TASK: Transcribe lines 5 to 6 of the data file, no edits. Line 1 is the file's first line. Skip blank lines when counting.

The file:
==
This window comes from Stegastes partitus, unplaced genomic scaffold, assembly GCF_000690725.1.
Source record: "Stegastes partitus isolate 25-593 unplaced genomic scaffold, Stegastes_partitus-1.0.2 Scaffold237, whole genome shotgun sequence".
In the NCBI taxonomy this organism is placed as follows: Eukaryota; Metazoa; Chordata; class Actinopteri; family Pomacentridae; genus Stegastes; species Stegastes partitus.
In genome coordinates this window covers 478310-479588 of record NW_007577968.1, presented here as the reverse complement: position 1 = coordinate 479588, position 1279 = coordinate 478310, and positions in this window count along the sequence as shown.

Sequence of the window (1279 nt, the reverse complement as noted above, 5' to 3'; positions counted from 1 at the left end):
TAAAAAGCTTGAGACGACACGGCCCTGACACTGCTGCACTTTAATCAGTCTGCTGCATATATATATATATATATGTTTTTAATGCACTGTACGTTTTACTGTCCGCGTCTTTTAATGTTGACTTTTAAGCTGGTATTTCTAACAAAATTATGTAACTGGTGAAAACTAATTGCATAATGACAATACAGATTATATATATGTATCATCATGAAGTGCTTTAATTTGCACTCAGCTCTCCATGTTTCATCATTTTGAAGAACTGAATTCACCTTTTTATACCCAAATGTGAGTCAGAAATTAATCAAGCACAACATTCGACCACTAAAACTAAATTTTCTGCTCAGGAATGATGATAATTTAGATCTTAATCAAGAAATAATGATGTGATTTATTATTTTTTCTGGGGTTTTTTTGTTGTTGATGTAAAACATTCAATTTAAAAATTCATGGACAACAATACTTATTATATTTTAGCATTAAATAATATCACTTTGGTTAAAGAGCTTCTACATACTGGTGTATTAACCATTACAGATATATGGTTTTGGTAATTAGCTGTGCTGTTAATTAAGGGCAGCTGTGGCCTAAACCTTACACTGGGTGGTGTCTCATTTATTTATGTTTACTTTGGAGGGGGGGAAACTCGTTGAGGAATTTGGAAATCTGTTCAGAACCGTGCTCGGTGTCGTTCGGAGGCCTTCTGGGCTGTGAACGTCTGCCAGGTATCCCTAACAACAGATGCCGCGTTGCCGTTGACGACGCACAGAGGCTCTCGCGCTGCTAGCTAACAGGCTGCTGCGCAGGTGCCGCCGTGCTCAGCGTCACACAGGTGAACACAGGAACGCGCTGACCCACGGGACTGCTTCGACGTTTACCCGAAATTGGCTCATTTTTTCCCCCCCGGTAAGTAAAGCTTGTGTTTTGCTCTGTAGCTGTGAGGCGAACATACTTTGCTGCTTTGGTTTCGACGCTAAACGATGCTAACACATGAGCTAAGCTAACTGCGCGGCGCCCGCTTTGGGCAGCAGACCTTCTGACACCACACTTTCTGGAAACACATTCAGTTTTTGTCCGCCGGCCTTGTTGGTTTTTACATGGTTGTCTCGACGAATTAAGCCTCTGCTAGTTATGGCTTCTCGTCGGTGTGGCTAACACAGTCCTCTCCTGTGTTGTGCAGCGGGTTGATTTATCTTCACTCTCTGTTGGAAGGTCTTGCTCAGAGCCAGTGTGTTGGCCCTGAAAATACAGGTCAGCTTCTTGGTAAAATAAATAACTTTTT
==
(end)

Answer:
Sequence of the window (1279 nt, the reverse complement as noted above, 5' to 3'; positions counted from 1 at the left end):
TAAAAAGCTTGAGACGACACGGCCCTGACACTGCTGCACTTTAATCAGTCTGCTGCATATATATATATATATATGTTTTTAATGCACTGTACGTTTTACTGTCCGCGTCTTTTAATGTTGACTTTTAAGCTGGTATTTCTAACAAAATTATGTAACTGGTGAAAACTAATTGCATAATGACAATACAGATTATATATATGTATCATCATGAAGTGCTTTAATTTGCACTCAGCTCTCCATGTTTCATCATTTTGAAGAACTGAATTCACCTTTTTATACCCAAATGTGAGTCAGAAATTAATCAAGCACAACATTCGACCACTAAAACTAAATTTTCTGCTCAGGAATGATGATAATTTAGATCTTAATCAAGAAATAATGATGTGATTTATTATTTTTTCTGGGGTTTTTTTGTTGTTGATGTAAAACATTCAATTTAAAAATTCATGGACAACAATACTTATTATATTTTAGCATTAAATAATATCACTTTGGTTAAAGAGCTTCTACATACTGGTGTATTAACCATTACAGATATATGGTTTTGGTAATTAGCTGTGCTGTTAATTAAGGGCAGCTGTGGCCTAAACCTTACACTGGGTGGTGTCTCATTTATTTATGTTTACTTTGGAGGGGGGGAAACTCGTTGAGGAATTTGGAAATCTGTTCAGAACCGTGCTCGGTGTCGTTCGGAGGCCTTCTGGGCTGTGAACGTCTGCCAGGTATCCCTAACAACAGATGCCGCGTTGCCGTTGACGACGCACAGAGGCTCTCGCGCTGCTAGCTAACAGGCTGCTGCGCAGGTGCCGCCGTGCTCAGCGTCACACAGGTGAACACAGGAACGCGCTGACCCACGGGACTGCTTCGACGTTTACCCGAAATTGGCTCATTTTTTCCCCCCCGGTAAGTAAAGCTTGTGTTTTGCTCTGTAGCTGTGAGGCGAACATACTTTGCTGCTTTGGTTTCGACGCTAAACGATGCTAACACATGAGCTAAGCTAACTGCGCGGCGCCCGCTTTGGGCAGCAGACCTTCTGACACCACACTTTCTGGAAACACATTCAGTTTTTGTCCGCCGGCCTTGTTGGTTTTTACATGGTTGTCTCGACGAATTAAGCCTCTGCTAGTTATGGCTTCTCGTCGGTGTGGCTAACACAGTCCTCTCCTGTGTTGTGCAGCGGGTTGATTTATCTTCACTCTCTGTTGGAAGGTCTTGCTCAGAGCCAGTGTGTTGGCCCTGAAAATACAGGTCAGCTTCTTGGTAAAATAAATAACTTTTT